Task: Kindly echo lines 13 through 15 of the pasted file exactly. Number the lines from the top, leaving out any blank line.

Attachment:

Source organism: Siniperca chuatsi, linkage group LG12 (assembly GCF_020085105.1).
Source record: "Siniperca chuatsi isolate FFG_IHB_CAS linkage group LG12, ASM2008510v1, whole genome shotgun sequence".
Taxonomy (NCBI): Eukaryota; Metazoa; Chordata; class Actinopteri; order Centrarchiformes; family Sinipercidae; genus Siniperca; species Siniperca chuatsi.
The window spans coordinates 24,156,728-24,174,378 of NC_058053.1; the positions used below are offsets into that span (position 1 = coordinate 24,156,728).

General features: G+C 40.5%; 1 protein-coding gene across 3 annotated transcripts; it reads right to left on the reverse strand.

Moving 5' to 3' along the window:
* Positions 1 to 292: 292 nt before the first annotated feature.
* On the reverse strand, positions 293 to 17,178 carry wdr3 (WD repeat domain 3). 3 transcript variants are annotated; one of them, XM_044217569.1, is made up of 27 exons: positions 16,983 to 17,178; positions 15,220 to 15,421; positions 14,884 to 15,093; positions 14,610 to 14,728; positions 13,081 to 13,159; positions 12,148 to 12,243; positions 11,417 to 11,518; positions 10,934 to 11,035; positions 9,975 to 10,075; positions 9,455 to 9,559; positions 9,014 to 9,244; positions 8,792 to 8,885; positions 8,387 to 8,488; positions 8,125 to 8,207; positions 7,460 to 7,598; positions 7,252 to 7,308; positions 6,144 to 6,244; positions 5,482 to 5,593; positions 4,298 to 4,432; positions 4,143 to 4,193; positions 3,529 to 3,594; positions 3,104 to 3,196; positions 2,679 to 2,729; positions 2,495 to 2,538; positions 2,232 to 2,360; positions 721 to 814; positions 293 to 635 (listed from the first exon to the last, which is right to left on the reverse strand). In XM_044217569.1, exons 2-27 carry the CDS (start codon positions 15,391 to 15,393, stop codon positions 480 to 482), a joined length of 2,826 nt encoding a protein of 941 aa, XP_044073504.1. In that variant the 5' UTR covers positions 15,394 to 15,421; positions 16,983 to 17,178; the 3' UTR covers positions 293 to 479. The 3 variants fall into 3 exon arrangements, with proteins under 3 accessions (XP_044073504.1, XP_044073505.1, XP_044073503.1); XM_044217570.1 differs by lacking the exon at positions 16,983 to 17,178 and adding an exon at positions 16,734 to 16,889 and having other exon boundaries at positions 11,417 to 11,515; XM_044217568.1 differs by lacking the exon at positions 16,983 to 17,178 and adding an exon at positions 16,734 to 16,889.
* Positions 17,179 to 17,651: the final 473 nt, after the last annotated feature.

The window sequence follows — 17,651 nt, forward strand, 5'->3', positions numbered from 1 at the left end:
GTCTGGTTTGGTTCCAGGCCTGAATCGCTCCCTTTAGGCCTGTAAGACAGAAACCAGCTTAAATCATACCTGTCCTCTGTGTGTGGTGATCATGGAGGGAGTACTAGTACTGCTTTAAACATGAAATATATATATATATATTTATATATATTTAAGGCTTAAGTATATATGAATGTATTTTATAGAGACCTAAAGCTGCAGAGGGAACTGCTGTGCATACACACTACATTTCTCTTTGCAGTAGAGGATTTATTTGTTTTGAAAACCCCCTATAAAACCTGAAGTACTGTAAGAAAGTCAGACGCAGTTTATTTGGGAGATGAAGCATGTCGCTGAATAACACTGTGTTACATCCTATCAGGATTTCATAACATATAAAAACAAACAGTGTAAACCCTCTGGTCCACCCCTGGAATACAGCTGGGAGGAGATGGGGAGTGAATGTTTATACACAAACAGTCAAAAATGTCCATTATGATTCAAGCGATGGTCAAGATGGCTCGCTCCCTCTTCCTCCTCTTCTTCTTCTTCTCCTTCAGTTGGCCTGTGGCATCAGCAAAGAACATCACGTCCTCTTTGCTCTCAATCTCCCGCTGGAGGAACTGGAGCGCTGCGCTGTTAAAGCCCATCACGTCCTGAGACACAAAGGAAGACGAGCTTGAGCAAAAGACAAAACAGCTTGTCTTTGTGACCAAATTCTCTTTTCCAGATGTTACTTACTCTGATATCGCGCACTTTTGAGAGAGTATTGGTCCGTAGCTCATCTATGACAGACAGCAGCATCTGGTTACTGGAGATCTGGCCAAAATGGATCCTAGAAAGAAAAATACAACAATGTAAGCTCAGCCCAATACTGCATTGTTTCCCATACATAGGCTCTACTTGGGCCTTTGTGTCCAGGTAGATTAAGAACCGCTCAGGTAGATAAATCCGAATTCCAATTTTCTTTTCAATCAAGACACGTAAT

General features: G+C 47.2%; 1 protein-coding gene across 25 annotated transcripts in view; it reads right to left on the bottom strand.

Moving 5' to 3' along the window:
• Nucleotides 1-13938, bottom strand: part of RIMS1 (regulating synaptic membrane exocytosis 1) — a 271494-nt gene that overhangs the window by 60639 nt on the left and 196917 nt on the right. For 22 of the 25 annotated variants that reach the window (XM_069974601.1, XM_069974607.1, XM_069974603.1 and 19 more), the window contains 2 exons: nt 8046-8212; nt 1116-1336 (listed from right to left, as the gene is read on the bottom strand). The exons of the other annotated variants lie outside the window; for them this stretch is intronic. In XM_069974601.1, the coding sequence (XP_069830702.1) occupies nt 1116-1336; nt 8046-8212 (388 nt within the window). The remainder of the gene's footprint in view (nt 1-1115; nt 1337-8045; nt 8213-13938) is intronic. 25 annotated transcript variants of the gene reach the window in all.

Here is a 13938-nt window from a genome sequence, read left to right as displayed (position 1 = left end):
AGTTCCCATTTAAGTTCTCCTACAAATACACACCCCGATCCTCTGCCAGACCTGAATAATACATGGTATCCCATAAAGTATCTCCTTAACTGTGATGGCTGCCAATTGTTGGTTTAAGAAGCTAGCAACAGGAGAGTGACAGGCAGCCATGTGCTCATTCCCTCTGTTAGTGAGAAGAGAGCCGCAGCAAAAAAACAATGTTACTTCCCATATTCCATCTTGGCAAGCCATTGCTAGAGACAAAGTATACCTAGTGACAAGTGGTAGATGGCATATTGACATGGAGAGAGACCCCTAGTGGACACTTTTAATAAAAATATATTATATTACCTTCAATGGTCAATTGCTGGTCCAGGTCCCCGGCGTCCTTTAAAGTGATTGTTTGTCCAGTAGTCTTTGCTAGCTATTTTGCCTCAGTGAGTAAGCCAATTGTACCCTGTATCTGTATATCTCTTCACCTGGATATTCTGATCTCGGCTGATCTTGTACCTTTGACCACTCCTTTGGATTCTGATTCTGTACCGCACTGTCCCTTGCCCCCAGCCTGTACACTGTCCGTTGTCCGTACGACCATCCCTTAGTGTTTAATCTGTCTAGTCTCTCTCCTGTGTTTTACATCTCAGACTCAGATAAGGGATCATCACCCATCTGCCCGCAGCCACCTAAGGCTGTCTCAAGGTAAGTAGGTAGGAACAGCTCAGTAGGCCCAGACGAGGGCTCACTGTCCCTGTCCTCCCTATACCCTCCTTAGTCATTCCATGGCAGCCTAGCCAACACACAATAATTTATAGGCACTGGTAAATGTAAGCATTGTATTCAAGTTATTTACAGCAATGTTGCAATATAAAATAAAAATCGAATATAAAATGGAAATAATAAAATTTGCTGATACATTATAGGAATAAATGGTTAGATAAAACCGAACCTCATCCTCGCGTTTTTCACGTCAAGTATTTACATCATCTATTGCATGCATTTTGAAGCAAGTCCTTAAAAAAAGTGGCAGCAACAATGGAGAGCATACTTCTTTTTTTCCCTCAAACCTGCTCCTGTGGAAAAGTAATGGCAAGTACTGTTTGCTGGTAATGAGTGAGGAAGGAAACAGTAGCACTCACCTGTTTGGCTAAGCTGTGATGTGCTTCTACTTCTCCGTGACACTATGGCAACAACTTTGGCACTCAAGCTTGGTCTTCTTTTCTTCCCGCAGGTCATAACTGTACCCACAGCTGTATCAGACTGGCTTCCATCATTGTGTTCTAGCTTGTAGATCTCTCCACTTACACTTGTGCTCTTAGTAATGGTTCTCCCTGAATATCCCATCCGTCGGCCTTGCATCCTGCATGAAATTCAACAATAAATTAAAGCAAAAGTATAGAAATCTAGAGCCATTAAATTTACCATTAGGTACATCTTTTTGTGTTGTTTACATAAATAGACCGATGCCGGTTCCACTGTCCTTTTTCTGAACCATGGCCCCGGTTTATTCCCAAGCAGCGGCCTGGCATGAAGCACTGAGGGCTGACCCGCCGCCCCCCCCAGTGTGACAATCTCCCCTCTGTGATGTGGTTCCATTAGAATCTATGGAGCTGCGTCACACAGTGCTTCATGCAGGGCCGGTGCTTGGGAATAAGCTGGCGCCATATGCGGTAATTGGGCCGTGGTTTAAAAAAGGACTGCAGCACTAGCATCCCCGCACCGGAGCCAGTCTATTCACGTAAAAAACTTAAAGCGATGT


Moving 5' to 3' along the window:
• Nucleotides 1-13938, bottom strand: part of RIMS1 (regulating synaptic membrane exocytosis 1) — a 271494-nt gene that overhangs the window by 60639 nt on the left and 196917 nt on the right. For 22 of the 25 annotated variants that reach the window (XM_069974601.1, XM_069974607.1, XM_069974603.1 and 19 more), the window contains 2 exons: nt 8046-8212; nt 1116-1336 (listed from right to left, as the gene is read on the bottom strand). The exons of the other annotated variants lie outside the window; for them this stretch is intronic. In XM_069974601.1, the coding sequence (XP_069830702.1) occupies nt 1116-1336; nt 8046-8212 (388 nt within the window). The remainder of the gene's footprint in view (nt 1-1115; nt 1337-8045; nt 8213-13938) is intronic. 25 annotated transcript variants of the gene reach the window in all.

Here is a 13938-nt window from a genome sequence, read left to right as displayed (position 1 = left end):